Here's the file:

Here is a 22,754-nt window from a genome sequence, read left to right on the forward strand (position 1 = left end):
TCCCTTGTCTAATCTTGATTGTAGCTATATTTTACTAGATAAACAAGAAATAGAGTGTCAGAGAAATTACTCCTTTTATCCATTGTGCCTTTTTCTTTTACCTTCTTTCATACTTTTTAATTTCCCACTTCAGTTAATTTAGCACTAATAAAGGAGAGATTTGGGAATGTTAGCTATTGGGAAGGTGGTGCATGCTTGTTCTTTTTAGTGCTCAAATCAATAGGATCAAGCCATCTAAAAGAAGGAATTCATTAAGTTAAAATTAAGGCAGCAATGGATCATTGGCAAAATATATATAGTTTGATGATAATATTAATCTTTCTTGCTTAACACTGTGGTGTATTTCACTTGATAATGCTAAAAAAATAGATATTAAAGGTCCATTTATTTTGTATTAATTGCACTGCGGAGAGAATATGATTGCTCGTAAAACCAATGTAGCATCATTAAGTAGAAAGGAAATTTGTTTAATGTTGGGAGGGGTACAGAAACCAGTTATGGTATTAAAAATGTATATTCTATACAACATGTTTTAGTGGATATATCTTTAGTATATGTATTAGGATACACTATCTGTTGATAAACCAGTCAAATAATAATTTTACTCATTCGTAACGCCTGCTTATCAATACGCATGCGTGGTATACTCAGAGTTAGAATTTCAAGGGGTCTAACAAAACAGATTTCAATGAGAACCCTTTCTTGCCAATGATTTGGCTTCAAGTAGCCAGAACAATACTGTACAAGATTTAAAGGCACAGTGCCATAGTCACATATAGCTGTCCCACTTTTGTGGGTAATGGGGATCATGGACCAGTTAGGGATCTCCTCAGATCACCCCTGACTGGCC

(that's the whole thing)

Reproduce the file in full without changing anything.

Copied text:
Here is a 22,754-nt window from a genome sequence, read left to right on the forward strand (position 1 = left end):
TCCCTTGTCTAATCTTGATTGTAGCTATATTTTACTAGATAAACAAGAAATAGAGTGTCAGAGAAATTACTCCTTTTATCCATTGTGCCTTTTTCTTTTACCTTCTTTCATACTTTTTAATTTCCCACTTCAGTTAATTTAGCACTAATAAAGGAGAGATTTGGGAATGTTAGCTATTGGGAAGGTGGTGCATGCTTGTTCTTTTTAGTGCTCAAATCAATAGGATCAAGCCATCTAAAAGAAGGAATTCATTAAGTTAAAATTAAGGCAGCAATGGATCATTGGCAAAATATATATAGTTTGATGATAATATTAATCTTTCTTGCTTAACACTGTGGTGTATTTCACTTGATAATGCTAAAAAAATAGATATTAAAGGTCCATTTATTTTGTATTAATTGCACTGCGGAGAGAATATGATTGCTCGTAAAACCAATGTAGCATCATTAAGTAGAAAGGAAATTTGTTTAATGTTGGGAGGGGTACAGAAACCAGTTATGGTATTAAAAATGTATATTCTATACAACATGTTTTAGTGGATATATCTTTAGTATATGTATTAGGATACACTATCTGTTGATAAACCAGTCAAATAATAATTTTACTCATTCGTAACGCCTGCTTATCAATACGCATGCGTGGTATACTCAGAGTTAGAATTTCAAGGGGTCTAACAAAACAGATTTCAATGAGAACCCTTTCTTGCCAATGATTTGGCTTCAAGTAGCCAGAACAATACTGTACAAGATTTAAAGGCACAGTGCCATAGTCACATATAGCTGTCCCACTTTTGTGGGTAATGGGGATCATGGACCAGTTAGGGATCTCCTCAGATCACCCCTGACTGGCC